It may be hard or feel morbid, but planning for the end of one’s life can offer a feeling of peace for yourself and your family. We’re here to help you ensure your wishes are met, both for your financial assets, real estate, or material possessions. Let us know if you have questions about getting planning for your legacy. We may just offer a few decluttering tips in the process!

Merriman’s Take | Stocks vs Bonds

Merriman’s Take | Stocks vs Bonds


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Teaching Kids About Cash and Credit

As we get to know our clients, we always ask about the goals they have for their children and grandchildren. Over and over we hear a variation on a theme: I want them to have enough to do something, but not enough to do nothing. How do we go about teaching our kids and grandkids the value of a dollar, while giving them opportunities to have fun and enjoy what financial freedom can give? Moreover, how do we teach them about credit and borrowing money in a way that will encourage them to only spend what they have, and no more? We’ve found some useful tools to help young people learn the skills of budgeting and spending wisely, both with cash and credit.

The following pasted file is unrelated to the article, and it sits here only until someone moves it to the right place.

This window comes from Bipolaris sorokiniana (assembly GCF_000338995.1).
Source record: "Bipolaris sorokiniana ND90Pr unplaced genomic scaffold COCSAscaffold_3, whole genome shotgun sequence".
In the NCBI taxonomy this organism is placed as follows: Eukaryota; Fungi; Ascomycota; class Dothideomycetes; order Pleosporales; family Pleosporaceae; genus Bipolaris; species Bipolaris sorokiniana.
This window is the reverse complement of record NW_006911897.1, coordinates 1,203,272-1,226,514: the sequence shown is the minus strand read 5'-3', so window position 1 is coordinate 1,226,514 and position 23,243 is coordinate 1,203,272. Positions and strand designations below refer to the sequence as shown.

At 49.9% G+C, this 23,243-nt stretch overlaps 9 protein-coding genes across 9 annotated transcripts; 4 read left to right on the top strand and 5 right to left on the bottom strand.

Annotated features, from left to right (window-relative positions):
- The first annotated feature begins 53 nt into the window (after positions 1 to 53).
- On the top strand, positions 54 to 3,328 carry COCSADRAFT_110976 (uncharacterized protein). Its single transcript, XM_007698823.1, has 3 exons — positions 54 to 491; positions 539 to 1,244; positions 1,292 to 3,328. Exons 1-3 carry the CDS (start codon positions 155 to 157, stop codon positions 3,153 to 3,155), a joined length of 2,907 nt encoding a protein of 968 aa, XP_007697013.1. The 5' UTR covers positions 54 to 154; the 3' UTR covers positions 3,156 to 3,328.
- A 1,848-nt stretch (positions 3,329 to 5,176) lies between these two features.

Debit Cards

To teach your teenager about spending, consider the American Express Serve prepaid debit card. The card requires no credit check or minimum balance, and has minimal fees. Parents can set up an account in their name, called a “Master Account,” and from there create up to four subaccounts for children aged 13 or older. Your child is issued a personal debit card with access to the funds in their subaccount, which can be used at merchants that accept American Express, as well as ATMs. They can also request funds from you, as well as send funds back from their account to yours.